12 February 2010

A 3-Book Weekend


It occurred to me that the first report on the Climacus Conference (here) would have been the logical place to report on my book takings. But I suppose it’s never too late. As readers may recall, the greatest bookstore on the Great Plains, Eighth Day Books, had a bountiful display at the conference, offering a cornucopia of volumes to delight any Orthodox bibliophile (thanks to Joshua for his diligent efforts setting it up—I would have been happy to help, but I only lend my services for a fee!).

But alas, it was only with a little help from my friends that I was able to afford the trip, much less books. I couldn’t leave empty-handed, obviously, but I had to content myself with a single selection. And as the conference immediately preceded the feast of St Gregory the Theologian on the Church’s calendar, I chose the only volume of his from the SVS Popular Patristics Series that I did not yet possess—Nonna Verna Harrison’s translation of the Festal Orations (Crestwood, NY: SVS, 2008). Harrison says of St Gregory, ‘His reputation and influence in the Byzantine world as both theologian and rhetor are unsurpassed in ways that Western scholars have sometimes overlooked.. . . Byzantines made more copies of Gregory’s writings than of any other texts except those of Holy Scripture.’ [1] Though I have not yet finished the Introduction, and have only glanced at the orations themselves, I have already been surprised to learn the following:

. . . [T]he poetic prose of Gregory’s homilies, especially the Festal Orations, is quoted extensively in Byzantine hymnography, often in texts that are still sung in Byzantine rite churches today. . . . John of Damascus, a patristic scholar as well as a poet, drew heavily from the Theologian, as did other hymnographers. Andrew Louth has shown how the Damascene used Gregory’s orations as his primary source in composing the Paschal Canon, which is sung at the high point of the church year. So Orthodox Christians have been learning and praying his theology in church for over a thousand years, even if they have never read his writings. Attentive readers familiar with the church’s festal hymnography will find passages in this book that seem strikingly familiar. [2]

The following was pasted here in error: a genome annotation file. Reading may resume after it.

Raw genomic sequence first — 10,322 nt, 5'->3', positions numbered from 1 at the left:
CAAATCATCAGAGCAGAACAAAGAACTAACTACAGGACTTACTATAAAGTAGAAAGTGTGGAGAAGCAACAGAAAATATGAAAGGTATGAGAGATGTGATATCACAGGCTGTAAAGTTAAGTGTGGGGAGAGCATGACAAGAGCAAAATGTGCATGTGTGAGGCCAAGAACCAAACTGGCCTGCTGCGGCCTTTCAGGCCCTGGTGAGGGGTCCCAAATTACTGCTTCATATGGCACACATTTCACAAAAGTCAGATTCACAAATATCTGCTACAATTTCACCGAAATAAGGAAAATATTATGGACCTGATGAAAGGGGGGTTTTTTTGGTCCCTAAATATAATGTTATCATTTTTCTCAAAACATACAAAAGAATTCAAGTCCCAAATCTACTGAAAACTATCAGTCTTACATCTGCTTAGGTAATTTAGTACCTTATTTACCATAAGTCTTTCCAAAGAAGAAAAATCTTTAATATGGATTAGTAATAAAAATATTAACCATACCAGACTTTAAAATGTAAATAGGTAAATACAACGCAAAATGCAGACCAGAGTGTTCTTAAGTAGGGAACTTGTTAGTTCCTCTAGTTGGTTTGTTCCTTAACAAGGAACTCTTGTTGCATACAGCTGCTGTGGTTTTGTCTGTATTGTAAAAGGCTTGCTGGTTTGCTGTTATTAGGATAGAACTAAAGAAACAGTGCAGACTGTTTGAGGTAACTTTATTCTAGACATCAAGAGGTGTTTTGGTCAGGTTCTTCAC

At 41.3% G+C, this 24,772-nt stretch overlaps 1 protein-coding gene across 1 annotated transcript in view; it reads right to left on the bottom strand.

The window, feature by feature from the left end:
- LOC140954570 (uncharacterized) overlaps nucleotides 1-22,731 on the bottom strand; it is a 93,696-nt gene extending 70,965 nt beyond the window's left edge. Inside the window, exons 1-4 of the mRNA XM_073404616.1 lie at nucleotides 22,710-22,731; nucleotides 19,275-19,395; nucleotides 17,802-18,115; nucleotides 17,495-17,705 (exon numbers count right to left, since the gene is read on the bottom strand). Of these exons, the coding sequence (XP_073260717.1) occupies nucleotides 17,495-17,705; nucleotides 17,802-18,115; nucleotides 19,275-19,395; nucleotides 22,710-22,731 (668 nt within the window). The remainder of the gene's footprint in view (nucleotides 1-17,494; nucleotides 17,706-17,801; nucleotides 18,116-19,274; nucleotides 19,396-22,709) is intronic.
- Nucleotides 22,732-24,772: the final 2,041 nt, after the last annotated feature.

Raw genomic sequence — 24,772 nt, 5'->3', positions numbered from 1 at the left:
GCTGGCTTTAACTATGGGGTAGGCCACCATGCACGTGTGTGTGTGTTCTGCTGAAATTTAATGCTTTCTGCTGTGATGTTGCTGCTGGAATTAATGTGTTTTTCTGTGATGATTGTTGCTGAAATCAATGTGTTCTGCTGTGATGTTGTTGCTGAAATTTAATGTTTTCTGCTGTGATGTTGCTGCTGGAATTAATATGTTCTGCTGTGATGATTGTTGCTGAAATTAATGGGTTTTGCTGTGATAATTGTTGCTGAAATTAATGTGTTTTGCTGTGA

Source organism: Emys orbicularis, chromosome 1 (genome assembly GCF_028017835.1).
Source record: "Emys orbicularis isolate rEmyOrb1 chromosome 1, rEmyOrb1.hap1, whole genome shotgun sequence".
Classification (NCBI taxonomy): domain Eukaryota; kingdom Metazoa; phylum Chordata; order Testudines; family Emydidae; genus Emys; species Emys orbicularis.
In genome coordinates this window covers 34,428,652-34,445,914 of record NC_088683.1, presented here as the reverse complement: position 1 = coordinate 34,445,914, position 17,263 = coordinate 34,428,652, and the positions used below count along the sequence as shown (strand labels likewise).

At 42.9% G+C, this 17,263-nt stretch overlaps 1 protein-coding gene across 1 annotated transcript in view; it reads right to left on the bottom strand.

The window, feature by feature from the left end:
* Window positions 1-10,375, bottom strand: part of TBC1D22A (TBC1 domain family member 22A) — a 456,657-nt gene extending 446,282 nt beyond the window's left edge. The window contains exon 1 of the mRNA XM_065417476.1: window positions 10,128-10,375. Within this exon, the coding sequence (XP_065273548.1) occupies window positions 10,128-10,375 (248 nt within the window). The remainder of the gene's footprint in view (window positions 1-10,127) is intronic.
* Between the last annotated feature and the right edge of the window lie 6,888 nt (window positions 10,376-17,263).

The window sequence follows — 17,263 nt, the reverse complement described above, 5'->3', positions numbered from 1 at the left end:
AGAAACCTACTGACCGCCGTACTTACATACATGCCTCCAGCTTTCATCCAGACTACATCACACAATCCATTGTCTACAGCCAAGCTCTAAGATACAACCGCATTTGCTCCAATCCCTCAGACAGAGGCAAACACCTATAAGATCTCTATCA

Indeed. When I read this, I had already turned to the first of two Paschal homilies and read the following lines:

1. It is the day of resurrection and an auspicious beginning. Let us be made brilliant by the feast and embrace each other. Let us call brothers even those who hate us, . . . . Let us concede all things to the resurrection. . . .

4. Yesterday I was crucified with Christ, today I am glorified with him; yesterday I died with him, today I am made alive with him; yesterday I was buried with him, today I rise with him. . . . [3]

I’m sure it would be even more striking if I had the Greek texts in front of me to compare, but even allowing for the differences in translations, compare those passages with these from the Matins of Pascha:

It is the day of Resurrection; let us be radiant for the festival, and let us embrace one another. Let us say, O brethren, even to those that hate us: Let us forgive all things on the Resurrection; . . . . [4]

Yesterday I was buried with Thee, O Christ, and today I a rise with Thine arising. Yesterday I was crucified with Thee; do Thou Thyself glorify me with Thee . . . . [5]